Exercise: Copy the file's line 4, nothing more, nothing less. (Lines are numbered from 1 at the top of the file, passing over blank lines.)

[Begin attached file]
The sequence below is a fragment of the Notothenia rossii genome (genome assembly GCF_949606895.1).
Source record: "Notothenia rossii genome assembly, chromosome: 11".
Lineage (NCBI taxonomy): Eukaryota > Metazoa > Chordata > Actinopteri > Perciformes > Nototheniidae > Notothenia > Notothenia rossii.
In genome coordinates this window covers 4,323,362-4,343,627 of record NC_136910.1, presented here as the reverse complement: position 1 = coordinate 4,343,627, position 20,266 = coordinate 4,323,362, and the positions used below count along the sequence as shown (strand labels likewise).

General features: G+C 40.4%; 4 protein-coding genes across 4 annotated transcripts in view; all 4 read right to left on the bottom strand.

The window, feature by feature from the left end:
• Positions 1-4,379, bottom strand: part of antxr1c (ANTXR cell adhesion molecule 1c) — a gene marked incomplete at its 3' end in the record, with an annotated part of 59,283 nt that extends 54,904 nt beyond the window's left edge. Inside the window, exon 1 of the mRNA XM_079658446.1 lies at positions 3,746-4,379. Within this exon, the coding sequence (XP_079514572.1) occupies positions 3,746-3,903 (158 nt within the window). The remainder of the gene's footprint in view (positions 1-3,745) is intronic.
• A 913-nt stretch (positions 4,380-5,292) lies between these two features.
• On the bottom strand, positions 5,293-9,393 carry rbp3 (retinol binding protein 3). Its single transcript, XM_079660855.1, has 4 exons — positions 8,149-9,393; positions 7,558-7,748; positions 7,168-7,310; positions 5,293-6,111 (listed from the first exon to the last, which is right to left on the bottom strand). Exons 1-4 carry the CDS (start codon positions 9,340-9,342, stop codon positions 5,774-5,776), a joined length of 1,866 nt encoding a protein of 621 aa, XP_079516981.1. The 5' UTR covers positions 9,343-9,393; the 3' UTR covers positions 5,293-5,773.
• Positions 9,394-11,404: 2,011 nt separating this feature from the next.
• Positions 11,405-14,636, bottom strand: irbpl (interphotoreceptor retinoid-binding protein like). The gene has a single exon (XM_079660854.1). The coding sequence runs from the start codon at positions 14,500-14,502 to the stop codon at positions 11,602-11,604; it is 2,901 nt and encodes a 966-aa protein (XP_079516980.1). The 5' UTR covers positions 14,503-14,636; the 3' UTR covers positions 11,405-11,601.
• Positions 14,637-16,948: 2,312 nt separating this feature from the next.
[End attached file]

In genome coordinates this window covers 4,323,362-4,343,627 of record NC_136910.1, presented here as the reverse complement: position 1 = coordinate 4,343,627, position 20,266 = coordinate 4,323,362, and the positions used below count along the sequence as shown (strand labels likewise).